68. 68. The Marquis de Lafayette, who had achieved fame through his involvement in the American War of Independence, espoused the cause of freedom and rallied the liberal wing of nobles around him.
  69. 69. The Count of Mirabeau dominated the Assembly through his eloquent campaign for a constitutional monarchy.
  70. 70. The most fanatical extremists gravitated to Maximillien Robespierre who was a strong devotee of the writings of radical philosophers Voltaire and Jean-Jacques Rousseau. The Fanatics
  71. 71. Rousseau wrote that: “It is necessary to have a cohesive force to organise and coordinate the movements of (societies), members.”
  72. 72. Rousseau advocated constant agitation for “equality” in order to maintain an atmosphere of fear where individual differences will not be tolerated.” Do away with the family !”
  73. 73. Inspired by the defiance of the Assembly and stirred up by revolutionary pamphlets and speeches, mobs began to roam the streets of Paris attacking and murdering royal officials.
  74. 74. France’s financial house of cards collapsed. Capital fled the country and economic depression resulted. Coordinated Chaos
  75. 75. A series of events combined to create food shortages and hunger.
  76. 76. Agitators panned out across the countryside to destroy the grain stores and terrorise the inhabitants.
  77. 77. Hired mobs staged “spontaneous” riots in Paris. The powers of government then collapsed. Everything fell apart with astonishing co-ordination.
  78. 78. In reaction, some of the nobles persuaded the king to seek to reassert royal authority. Reaction
  79. 79. Soldiers were ordered into the streets of Paris as a show of strength.
  80. 80. The appearance of the soldiers inspired mobs to seize whatever weapons they could find and to storm the old fortress of the Bastille.
  81. 81. The French Revolution is officially dated from this point: 14 July 1789. Revolution
  82. 82. The Bastille had become a symbol of hated tyranny and much legend has grown out of this event.
  83. 83. As it so happens, there were no political prisoners at the Bastille at that time,
  84. 84. and despite the fact that the Lieutenant Governor of the Bastille, M. de Launay, was guaranteed safe conduct and surrendered the fortress under a white flag of truce,
  85. 85. the mob massacred his soldiers, and the governor, cutting off their heads and carrying them on spikes throughout the streets.
  86. 86. As body parts of the defenders of the Bastille were paraded through the streets, a mere seven prisoners were found in the Bastille.
  87. 87. When the news reached the palace of Versailles, King Louis was astonished: “This is revolt!” He said.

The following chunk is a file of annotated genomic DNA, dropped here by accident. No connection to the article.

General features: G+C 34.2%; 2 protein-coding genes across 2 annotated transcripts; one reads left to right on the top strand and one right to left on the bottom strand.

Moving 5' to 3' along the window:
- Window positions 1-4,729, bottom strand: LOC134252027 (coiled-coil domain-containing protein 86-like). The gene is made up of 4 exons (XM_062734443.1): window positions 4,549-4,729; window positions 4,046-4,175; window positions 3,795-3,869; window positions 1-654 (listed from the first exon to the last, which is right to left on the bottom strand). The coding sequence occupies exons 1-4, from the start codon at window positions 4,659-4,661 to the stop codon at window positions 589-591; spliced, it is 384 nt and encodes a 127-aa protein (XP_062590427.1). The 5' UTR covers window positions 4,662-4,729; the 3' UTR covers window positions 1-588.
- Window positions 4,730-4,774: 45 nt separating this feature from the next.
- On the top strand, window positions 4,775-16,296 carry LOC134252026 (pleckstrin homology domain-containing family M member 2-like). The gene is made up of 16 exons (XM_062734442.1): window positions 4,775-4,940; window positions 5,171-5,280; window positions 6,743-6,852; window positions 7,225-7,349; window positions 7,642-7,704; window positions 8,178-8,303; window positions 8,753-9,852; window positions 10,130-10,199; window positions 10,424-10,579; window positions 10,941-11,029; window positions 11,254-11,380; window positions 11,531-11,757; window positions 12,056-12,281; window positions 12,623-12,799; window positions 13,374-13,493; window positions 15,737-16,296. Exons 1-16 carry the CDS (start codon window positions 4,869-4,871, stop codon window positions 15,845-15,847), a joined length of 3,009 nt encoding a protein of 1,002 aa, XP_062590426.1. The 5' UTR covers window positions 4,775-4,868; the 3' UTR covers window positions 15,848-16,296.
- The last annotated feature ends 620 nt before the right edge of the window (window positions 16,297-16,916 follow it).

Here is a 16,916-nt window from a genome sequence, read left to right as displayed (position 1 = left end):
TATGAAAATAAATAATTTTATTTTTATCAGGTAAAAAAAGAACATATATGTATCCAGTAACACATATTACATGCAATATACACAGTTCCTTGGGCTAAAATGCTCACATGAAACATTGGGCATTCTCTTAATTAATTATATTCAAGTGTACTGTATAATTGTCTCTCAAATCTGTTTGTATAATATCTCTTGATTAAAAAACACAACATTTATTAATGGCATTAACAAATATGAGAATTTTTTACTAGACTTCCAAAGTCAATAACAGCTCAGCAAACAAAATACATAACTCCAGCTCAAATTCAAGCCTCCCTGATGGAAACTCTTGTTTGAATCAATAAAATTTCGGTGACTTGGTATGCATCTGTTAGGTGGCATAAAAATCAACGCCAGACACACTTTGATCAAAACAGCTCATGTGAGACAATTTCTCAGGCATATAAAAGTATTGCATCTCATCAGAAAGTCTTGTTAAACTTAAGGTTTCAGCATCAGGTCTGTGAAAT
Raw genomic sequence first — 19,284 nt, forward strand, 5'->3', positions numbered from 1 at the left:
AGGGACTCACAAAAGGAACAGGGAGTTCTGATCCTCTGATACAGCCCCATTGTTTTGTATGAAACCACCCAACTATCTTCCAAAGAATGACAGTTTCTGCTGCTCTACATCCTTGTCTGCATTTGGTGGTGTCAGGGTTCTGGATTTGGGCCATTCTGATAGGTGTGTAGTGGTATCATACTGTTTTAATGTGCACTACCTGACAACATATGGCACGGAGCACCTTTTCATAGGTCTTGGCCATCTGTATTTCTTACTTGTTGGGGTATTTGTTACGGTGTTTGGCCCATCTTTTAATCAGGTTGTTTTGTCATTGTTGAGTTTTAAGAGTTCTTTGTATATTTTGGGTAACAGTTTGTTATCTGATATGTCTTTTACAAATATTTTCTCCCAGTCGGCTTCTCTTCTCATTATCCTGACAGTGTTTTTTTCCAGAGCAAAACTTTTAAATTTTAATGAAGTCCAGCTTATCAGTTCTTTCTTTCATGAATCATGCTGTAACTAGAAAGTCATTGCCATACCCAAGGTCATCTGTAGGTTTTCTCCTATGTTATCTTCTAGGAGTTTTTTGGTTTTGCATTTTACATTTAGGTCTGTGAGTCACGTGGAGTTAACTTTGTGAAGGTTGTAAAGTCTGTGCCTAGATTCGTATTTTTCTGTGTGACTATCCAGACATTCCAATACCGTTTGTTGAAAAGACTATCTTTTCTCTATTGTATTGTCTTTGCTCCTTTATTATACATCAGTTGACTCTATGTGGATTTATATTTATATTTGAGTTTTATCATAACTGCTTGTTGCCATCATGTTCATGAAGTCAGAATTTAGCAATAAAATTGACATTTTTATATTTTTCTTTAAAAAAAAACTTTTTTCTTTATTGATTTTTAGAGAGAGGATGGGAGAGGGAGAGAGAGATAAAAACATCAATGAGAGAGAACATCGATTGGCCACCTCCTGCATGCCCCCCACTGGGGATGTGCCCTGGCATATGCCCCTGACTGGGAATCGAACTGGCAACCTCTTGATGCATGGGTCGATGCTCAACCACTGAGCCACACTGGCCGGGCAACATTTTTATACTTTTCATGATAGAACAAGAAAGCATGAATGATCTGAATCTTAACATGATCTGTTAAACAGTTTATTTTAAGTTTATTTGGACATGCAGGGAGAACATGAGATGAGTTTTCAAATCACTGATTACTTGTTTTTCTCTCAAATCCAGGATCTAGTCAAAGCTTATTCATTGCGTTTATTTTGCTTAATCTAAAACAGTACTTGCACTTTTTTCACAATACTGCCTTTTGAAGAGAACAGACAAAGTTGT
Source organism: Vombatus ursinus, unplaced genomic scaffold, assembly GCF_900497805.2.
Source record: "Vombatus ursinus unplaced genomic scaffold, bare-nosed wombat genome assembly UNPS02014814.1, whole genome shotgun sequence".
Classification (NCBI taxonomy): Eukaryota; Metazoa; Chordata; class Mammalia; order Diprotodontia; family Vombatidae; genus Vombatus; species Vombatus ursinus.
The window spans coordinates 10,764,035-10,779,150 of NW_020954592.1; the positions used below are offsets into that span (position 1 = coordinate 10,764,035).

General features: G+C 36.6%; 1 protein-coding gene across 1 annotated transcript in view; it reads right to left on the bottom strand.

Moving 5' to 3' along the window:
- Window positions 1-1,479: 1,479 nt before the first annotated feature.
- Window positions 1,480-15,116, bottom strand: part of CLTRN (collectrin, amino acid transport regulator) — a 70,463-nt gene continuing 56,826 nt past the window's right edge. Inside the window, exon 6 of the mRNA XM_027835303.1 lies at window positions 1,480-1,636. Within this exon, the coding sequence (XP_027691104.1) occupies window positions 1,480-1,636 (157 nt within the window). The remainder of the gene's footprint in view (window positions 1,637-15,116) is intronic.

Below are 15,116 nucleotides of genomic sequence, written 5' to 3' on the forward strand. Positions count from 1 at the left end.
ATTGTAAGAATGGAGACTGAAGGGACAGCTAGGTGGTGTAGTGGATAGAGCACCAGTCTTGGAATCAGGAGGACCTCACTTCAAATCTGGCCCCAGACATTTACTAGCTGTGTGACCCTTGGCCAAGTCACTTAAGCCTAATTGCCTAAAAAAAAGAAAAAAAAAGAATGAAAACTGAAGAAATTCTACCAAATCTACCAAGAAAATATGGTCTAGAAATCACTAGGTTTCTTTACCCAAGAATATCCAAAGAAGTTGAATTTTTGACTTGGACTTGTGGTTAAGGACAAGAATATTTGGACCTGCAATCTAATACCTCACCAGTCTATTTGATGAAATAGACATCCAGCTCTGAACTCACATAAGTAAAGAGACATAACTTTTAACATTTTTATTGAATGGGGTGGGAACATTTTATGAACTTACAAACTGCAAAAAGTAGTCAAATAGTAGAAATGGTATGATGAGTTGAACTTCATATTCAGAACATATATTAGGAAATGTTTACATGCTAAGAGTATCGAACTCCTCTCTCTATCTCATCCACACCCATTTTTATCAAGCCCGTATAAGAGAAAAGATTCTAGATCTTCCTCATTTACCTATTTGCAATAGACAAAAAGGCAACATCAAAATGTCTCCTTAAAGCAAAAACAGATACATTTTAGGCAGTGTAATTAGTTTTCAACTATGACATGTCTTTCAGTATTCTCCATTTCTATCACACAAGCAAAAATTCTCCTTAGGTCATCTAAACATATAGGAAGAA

88. 88. The Duc de la Rochefoucauld-Liancourt responded: “No, Sire, it is a Revolution!”
  89. 89. The next day King Louis arrived, simply dressed and with no bodyguards or attendants, and spoke at the National Assembly. Appeasement
  90. 90. He had ordered the troops to leave Paris, the people would have no reason to fear their king.
  91. 91. Louis assured them that he had confidence in the Assembly. The deputies rose to their feet cheering with great fervor.
  92. 92. 88 of the deputies gathered at the Paris City Hall and took turns speaking to the enormous crowd from the balcony.
  93. 93. The famous 32-year-old Lafayette was elected General of the National Guard.
  94. 94. While many seemed optimistic for the future, Marie Antoinette was filled with foreboding and burned her private papers. Deterioration
  95. 95. Nobles started to flee the court and the country, many settling across the border.
  96. 96. On the 17 July the king travelled to Paris to identify with the revolutionary mob.
  97. 97. In October a mob marched to Versailles demanding that the king transfer his residence to Paris.
  98. 98. On 6 October the royal family were escorted by the rioters to Paris where they could be under the control of the revolutionaries.
  99. 99. Otto Scott observed that: “Paris, like the nation, was divided into the politically active and the passive, Manipulation of the Masses
  100. 100. between the many confused, disorganised and abstracted and the highly concentrated organised and intent few.” (Robespierre).
  101. 101. Two clubs came to dominate the Assembly at this time: The Cordeliers were led by Georges Jacques Danton and Jean Paul Marat. Radicalisation
  102. 102. The most radical of all, the Jacobins, were skillfully manipulated by Robespierre.
  103. 103. It was in the French Revolution that the terms “left wing” and “right wing” were first coined. The Origin of The Left Wing